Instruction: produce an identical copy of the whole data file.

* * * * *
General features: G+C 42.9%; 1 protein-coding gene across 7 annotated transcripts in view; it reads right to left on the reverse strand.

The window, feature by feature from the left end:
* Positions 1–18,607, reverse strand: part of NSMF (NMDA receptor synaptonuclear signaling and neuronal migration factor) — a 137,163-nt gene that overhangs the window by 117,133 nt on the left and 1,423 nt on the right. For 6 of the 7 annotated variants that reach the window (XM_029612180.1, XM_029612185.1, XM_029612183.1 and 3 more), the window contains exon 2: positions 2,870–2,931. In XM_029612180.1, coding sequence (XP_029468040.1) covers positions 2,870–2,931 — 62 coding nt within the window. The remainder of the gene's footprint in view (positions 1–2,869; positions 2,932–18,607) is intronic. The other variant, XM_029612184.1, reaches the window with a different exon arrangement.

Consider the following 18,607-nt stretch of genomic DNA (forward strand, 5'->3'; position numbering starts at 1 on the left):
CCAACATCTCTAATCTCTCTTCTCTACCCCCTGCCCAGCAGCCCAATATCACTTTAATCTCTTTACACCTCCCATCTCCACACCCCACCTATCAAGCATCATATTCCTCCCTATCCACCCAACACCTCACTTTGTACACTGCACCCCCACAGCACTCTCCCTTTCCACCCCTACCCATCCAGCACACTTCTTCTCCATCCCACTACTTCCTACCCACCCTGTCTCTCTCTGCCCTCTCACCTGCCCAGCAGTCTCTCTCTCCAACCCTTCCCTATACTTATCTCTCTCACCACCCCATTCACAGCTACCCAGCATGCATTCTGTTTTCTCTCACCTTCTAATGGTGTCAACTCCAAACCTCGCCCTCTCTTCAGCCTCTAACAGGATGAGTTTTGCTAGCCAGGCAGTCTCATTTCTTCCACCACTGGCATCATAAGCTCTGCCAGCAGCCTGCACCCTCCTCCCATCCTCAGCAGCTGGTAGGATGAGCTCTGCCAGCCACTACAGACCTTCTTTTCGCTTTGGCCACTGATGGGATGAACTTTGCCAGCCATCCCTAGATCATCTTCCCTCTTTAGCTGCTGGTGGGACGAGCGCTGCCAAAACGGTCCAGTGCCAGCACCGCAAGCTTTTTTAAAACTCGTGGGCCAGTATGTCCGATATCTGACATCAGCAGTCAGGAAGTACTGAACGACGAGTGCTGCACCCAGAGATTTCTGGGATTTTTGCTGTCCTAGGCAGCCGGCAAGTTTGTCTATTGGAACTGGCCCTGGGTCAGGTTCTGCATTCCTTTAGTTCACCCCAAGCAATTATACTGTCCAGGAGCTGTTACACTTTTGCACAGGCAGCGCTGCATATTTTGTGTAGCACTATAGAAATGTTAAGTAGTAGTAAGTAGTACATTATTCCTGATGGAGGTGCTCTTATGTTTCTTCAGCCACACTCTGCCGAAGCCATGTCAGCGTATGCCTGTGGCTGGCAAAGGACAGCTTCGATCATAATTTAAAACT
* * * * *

General features: G+C 42.9%; 1 protein-coding gene across 7 annotated transcripts in view; it reads right to left on the reverse strand.

The window, feature by feature from the left end:
* Positions 1–18,607, reverse strand: part of NSMF (NMDA receptor synaptonuclear signaling and neuronal migration factor) — a 137,163-nt gene that overhangs the window by 117,133 nt on the left and 1,423 nt on the right. For 6 of the 7 annotated variants that reach the window (XM_029612180.1, XM_029612185.1, XM_029612183.1 and 3 more), the window contains exon 2: positions 2,870–2,931. In XM_029612180.1, coding sequence (XP_029468040.1) covers positions 2,870–2,931 — 62 coding nt within the window. The remainder of the gene's footprint in view (positions 1–2,869; positions 2,932–18,607) is intronic. The other variant, XM_029612184.1, reaches the window with a different exon arrangement.

Consider the following 18,607-nt stretch of genomic DNA (forward strand, 5'->3'; position numbering starts at 1 on the left):
CCAACATCTCTAATCTCTCTTCTCTACCCCCTGCCCAGCAGCCCAATATCACTTTAATCTCTTTACACCTCCCATCTCCACACCCCACCTATCAAGCATCATATTCCTCCCTATCCACCCAACACCTCACTTTGTACACTGCACCCCCACAGCACTCTCCCTTTCCACCCCTACCCATCCAGCACACTTCTTCTCCATCCCACTACTTCCTACCCACCCTGTCTCTCTCTGCCCTCTCACCTGCCCAGCAGTCTCTCTCTCCAACCCTTCCCTATACTTATCTCTCTCACCACCCCATTCACAGCTACCCAGCATGCATTCTGTTTTCTCTCACCTTCTAATGGTGTCAACTCCAAACCTCGCCCTCTCTTCAGCCTCTAACAGGATGAGTTTTGCTAGCCAGGCAGTCTCATTTCTTCCACCACTGGCATCATAAGCTCTGCCAGCAGCCTGCACCCTCCTCCCATCCTCAGCAGCTGGTAGGATGAGCTCTGCCAGCCACTACAGACCTTCTTTTCGCTTTGGCCACTGATGGGATGAACTTTGCCAGCCATCCCTAGATCATCTTCCCTCTTTAGCTGCTGGTGGGACGAGCGCTGCCAAAACGGTCCAGTGCCAGCACCGCAAGCTTTTTTAAAACTCGTGGGCCAGTATGTCCGATATCTGACATCAGCAGTCAGGAAGTACTGAACGACGAGTGCTGCACCCAGAGATTTCTGGGATTTTTGCTGTCCTAGGCAGCCGGCAAGTTTGTCTATTGGAACTGGCCCTGGGTCAGGTTCTGCATTCCTTTAGTTCACCCCAAGCAATTATACTGTCCAGGAGCTGTTACACTTTTGCACAGGCAGCGCTGCATATTTTGTGTAGCACTATAGAAATGTTAAGTAGTAGTAAGTAGTACATTATTCCTGATGGAGGTGCTCTTATGTTTCTTCAGCCACACTCTGCCGAAGCCATGTCAGCGTATGCCTGTGGCTGGCAAAGGACAGCTTCGATCATAATTTAAAACT